In my practice, I deal extensively with agents—an individual with authority to act on behalf of another individual. For me, the need to ensure that you have named an agent to handle all aspects of your affairs is so obvious that I forget most people don’t think in these terms.
The majority of people believe that they will always be able to handle their own affairs and that disabilities and death are the other guy’s problem. Unfortunately, none of us can escape death. And if we are fortunate to live long enough, there will likely come a point in time when we need the assistance of others because of some level of disability. The fact of the matter is, if you are fortunate enough to live into your eighties or nineties, you will likely need some help from family or friends to handle your affairs.
So, naming someone else to assist you in various aspects of your life, and death, is a good idea. The common documents used to name someone as your “agent” is a power of attorney, an advanced health care directive, and a last will and testament. Powers of attorney and advanced health care directives enable someone else to make decisions for you while you are alive. Through a last will and testament, you nominate someone else, called an executor, to handle your affairs after your death. In addition, in a Will you can nominate a trustee to handle the assets you leave to the beneficiaries of your estate, typically if the beneficiary requires assistance in handling her own affairs, for instance, the beneficiary might be a minor.
When I speak to clients, I sometimes get the impression that the client doesn’t accept the fact that someday he might be disabled and unable to handle his own affairs. In fact, some times when I speak with clients, I get the impression that they don’t accept the fact that someday they will die and someone else will need to handle their financial affairs for the benefit of the beneficiaries of their estate.
Naming an agent can be one of the most important decisions you make. It ensures that your affairs can be handled in the event you cannot and it ensures that your affairs are being handled by the person you chose to make those decisions.
Most married people believe that their spouse can simply make decisions for them in the event they cannot. So it may come as a surprise to learn that unless you name your spouse as your power of attorney agent, she could not make any financial decision for you simply because she is your spouse. For instance, assume that Mr. Smith suffers a stroke. Mr. Smith owns his house jointly with his wife and owns a 401(k) in his name alone. He also owns several bank accounts jointly with his wife.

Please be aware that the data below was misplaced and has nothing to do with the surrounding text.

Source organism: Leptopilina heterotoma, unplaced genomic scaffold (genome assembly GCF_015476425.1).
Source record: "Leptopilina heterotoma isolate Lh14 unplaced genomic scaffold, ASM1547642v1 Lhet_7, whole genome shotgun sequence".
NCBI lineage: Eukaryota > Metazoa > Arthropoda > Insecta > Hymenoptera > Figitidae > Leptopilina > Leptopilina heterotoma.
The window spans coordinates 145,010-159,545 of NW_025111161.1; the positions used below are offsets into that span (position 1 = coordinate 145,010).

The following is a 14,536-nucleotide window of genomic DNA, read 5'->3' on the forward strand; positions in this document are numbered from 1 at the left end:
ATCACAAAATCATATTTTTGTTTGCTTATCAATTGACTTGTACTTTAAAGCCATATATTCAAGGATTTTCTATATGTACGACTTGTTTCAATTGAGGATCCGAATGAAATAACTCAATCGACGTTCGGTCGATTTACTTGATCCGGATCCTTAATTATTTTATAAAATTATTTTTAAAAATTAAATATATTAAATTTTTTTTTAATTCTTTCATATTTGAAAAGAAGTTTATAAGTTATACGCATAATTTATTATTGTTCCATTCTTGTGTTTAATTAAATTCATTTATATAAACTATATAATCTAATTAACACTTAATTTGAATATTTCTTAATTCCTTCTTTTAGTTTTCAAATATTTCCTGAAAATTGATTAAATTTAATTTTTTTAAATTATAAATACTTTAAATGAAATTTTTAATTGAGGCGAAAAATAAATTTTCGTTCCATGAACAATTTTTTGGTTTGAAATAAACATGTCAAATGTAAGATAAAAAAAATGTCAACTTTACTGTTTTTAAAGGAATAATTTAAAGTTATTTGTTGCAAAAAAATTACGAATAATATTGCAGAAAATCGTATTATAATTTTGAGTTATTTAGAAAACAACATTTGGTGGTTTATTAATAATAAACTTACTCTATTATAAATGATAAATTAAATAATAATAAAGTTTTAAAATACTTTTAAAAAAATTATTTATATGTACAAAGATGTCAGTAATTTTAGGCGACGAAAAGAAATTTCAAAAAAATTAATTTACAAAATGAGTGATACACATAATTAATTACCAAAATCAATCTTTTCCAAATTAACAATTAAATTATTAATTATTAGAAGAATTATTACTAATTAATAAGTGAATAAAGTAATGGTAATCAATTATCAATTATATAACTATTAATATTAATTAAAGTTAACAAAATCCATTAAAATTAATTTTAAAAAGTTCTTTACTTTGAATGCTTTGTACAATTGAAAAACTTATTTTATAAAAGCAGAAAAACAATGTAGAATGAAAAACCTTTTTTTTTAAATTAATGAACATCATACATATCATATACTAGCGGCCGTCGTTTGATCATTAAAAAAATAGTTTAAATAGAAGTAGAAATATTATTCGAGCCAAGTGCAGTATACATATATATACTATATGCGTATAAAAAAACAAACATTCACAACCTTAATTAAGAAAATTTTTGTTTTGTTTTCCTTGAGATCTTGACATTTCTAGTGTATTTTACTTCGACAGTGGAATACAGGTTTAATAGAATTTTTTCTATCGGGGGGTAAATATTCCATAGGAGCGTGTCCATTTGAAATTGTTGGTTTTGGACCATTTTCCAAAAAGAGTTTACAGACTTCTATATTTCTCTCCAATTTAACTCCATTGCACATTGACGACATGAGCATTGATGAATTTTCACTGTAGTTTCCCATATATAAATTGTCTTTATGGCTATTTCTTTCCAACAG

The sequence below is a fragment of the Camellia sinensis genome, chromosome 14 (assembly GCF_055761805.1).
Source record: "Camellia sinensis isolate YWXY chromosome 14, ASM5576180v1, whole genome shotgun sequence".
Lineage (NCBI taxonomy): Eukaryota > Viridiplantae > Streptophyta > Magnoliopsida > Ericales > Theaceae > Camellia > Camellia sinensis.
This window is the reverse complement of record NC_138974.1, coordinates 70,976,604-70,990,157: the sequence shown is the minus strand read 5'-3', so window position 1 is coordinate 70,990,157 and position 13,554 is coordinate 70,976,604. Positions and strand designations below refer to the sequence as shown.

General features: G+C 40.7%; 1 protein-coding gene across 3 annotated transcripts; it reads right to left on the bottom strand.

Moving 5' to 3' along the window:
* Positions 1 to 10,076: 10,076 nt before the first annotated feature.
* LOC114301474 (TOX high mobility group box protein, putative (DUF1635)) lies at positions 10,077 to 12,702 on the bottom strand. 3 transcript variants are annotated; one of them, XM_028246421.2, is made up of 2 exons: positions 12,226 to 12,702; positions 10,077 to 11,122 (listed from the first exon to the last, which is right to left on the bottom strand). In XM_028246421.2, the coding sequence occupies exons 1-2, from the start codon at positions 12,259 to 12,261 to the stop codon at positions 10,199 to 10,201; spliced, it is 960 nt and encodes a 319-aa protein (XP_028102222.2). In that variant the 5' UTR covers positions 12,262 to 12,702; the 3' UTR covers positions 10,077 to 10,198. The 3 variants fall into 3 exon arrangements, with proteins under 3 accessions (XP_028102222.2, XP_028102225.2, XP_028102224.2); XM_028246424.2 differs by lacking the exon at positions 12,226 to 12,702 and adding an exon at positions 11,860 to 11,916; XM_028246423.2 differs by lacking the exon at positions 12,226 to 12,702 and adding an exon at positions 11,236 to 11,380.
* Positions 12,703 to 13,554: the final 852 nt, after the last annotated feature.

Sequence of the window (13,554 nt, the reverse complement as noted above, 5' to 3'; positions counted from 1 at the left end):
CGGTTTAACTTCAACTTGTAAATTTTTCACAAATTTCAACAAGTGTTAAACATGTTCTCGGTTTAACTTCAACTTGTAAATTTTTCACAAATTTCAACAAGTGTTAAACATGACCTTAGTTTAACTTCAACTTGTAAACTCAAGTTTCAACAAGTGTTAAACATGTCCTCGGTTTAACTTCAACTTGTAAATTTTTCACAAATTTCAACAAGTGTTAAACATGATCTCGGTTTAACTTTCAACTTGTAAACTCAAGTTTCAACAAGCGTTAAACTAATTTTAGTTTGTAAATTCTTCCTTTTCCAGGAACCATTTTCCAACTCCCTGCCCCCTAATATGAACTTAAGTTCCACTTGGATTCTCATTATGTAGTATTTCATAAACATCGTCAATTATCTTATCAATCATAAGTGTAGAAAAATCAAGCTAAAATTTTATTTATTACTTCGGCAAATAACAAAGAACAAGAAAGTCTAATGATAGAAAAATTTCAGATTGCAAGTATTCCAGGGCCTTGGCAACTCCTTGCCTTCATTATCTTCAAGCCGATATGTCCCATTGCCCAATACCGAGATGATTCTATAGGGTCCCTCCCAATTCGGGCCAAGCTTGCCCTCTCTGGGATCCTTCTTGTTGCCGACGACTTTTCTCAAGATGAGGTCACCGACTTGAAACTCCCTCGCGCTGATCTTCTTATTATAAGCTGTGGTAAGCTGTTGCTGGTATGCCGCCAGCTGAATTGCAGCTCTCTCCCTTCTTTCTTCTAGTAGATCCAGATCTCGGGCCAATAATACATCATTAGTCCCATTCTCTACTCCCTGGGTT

Mrs. Smith could access the joint bank accounts without a power of attorney, but without a power of attorney, Mrs. Smith would not be able to access any of the funds in Mr. Smith’s 401(k). Mrs. Smith would not be able to mortgage or sell the house she owns jointly with Mr. Smith unless she as a power of attorney for him.
Without an advanced health care directive, Mrs. Smith may have difficulty accessing Mr. Smith’s health care information. Mr. Smith’s health insurance company may not speak with Mrs. Smith. The Health Insurance Portability and Accountability Act, commonly known as HIPAA, prevents health care providers and insurance companies from sharing your health care information with anyone except your designated health care personal representative.
Assuming Mr. Smith passes away, Mrs. Smith could not serve as Mr. Smith’s executor unless Mr. Smith executed a Will naming Mrs. Smith as the executor of his estate. And while Mrs. Smith would likely be able to be appointed as the administrator of Mr. Smith’s estate—a role that is similar to that of an executor—she might be required to post a probate bond, which would cost the estate money. Having a good plan in place is simply and costs much less than you think. Putting that plan in place when you are healthy is a great idea.